Pre Debate Speech on misapplication of Natural-life sentences by Oscar Parham

Are Natural Life Sentences Being Applied In The Way They Were Meant to Be?

By Oscar Parham ~ a.k.a Smiley

 

Here is a fun fact that society may not know: the state of Illinois claims to focus its system on rehabilitation rather than retribution.  However, the rampant over-sentencing and gross misuse of life sentences tell a very different story.

 

The overuse of life sentences in the state of Illinois is a sad reality that needs to be addressed.  But many politicians are reluctant to address it for fear of the dreaded label “soft on crime.” But is showing mercy being soft on crime?

 

An 18-year-old kid is convicted under the theory of accountability.  Accountability means to aid, abet, or facilitate the commission of a crime.  It says that the person who is the look-out man is just as guilty as the person who pulled the trigger, even if the lookout man didn’t know if the person was going to pull the trigger.  

 

But concerning this 18-year-old kid: he had no gun.  He wasn’t present during the shootings, and he had a minimal criminal record with no history of violence.  This 18-year-old kid was sentenced to a mandatory natural life sentence – the same amount of time that would have been given to a serial killer if he were sentenced under the present Illinois sentence statute.

 

With this in mind, I would like to ask the question: “Are natural life sentences being applied the way they were meant to be?”  In order to answer this question, we have to consider for whom natural life sentences were meant. For an observation of this question, consider words of former democratic nominee, Hillary Clinton.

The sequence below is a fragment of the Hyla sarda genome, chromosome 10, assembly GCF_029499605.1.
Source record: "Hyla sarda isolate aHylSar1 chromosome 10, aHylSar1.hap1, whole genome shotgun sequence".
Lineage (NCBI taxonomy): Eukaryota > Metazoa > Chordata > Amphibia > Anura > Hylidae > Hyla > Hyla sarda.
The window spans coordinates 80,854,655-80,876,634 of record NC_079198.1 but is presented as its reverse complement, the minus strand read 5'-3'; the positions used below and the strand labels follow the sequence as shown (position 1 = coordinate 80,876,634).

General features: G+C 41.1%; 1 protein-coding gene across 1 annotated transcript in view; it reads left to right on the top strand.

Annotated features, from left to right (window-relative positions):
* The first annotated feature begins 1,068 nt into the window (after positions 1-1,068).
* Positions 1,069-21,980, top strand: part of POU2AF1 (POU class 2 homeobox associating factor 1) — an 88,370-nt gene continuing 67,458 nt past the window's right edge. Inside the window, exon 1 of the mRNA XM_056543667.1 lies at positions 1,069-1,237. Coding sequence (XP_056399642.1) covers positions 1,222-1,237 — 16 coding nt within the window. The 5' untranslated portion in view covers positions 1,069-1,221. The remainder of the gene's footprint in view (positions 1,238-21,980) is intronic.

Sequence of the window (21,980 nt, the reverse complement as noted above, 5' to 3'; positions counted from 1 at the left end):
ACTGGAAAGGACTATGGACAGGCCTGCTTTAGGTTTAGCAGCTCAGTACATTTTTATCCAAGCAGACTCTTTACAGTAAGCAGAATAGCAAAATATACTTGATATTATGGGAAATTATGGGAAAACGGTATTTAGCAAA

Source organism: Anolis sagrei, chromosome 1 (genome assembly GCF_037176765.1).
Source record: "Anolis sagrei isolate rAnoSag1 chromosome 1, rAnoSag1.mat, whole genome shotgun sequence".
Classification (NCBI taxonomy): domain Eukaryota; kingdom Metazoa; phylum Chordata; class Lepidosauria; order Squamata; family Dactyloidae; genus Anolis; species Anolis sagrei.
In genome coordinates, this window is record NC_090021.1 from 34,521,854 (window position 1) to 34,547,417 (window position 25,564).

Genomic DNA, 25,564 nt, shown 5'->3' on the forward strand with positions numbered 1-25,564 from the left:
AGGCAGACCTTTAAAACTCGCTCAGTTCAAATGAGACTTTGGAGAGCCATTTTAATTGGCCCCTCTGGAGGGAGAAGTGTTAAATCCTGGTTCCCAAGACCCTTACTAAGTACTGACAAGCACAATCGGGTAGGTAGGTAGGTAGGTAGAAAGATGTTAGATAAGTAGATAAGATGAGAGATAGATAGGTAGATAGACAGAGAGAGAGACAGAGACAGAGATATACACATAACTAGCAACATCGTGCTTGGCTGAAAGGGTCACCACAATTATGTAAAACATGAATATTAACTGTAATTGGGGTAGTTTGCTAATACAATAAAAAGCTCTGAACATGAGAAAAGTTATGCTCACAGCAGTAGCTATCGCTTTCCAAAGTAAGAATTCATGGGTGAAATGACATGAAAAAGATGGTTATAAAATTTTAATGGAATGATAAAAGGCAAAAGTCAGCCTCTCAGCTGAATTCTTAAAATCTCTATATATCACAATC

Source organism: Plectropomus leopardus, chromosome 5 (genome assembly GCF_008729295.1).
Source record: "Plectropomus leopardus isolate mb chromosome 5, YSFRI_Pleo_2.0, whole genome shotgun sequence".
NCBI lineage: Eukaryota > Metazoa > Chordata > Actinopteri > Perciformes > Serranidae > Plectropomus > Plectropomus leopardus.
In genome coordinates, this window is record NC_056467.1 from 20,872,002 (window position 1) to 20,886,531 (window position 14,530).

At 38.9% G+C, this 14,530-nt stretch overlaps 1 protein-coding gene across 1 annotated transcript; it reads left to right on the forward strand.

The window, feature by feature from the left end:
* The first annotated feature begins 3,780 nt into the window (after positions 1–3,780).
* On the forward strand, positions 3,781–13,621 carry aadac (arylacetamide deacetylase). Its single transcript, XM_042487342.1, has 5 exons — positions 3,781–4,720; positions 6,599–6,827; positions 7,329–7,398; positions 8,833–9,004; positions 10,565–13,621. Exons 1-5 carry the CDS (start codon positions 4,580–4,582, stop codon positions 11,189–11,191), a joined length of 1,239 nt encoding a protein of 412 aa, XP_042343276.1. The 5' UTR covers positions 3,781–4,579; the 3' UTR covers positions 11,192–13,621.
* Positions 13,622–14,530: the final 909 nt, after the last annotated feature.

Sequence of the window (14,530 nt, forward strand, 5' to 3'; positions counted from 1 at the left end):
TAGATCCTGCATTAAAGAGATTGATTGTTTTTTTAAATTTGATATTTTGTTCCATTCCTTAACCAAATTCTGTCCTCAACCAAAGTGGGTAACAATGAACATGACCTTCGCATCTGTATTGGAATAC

During a democratic town hall meeting in Ohio, an African American man who had been wrongfully imprisoned and released after 38 years on death row, asked Clinton if she would continue in her stance for the death penalty, seeing that it is a flawed system.  While he answer was mostly vague, the good that came from her response was a clear definition of the type of people she had in mind when she voted for the death penalty bill.

 

According to Clinton, the death penalty was meant for the worst of the worst: John Wayne Gacy or the Oklahoma City Bomber.  These are the types of people that Clinton considered a serious threat to society.

 

The late Barton Leisure, professor emeritus of philosophy at Pace University, wrote a paper on the death penalty called “The Death Penalty is Permissible.”  In his paper, he quotes Justice Potter Steward in his majority opinion in Gregg v. Georgia saying: Capital punishment may be the appropriate sanction in extreme cases as the community’s belief that certain crimes are themselves so grievous that the only adequate response is the death penalty.

 

Maybe this is what Clinton had in mind when she voted for the death penalty bill, or maybe she had in mind what Lord Justice Denning told the British Commission from the same paper; “some crimes are so outrageous that society insists on capital punishment because the wrongdoer deserves it irrespective of whether it is a deterrent or not.”

 

In either case, from these quotes, we have an understanding that the death penalty was meant not only for the most outrageous crimes, but also for those people who are considered the worst of the worst.

 

Mainly due to incidents like the Ohio incident mentioned earlier, in 2003, Governor Ryan commuted all death row prisoners to natural life sentences.  It was officially abolished through legislation in 2011. With the abolition of the death penalty, the harshest form of punishment in Illinois became mandatory natural life sentences.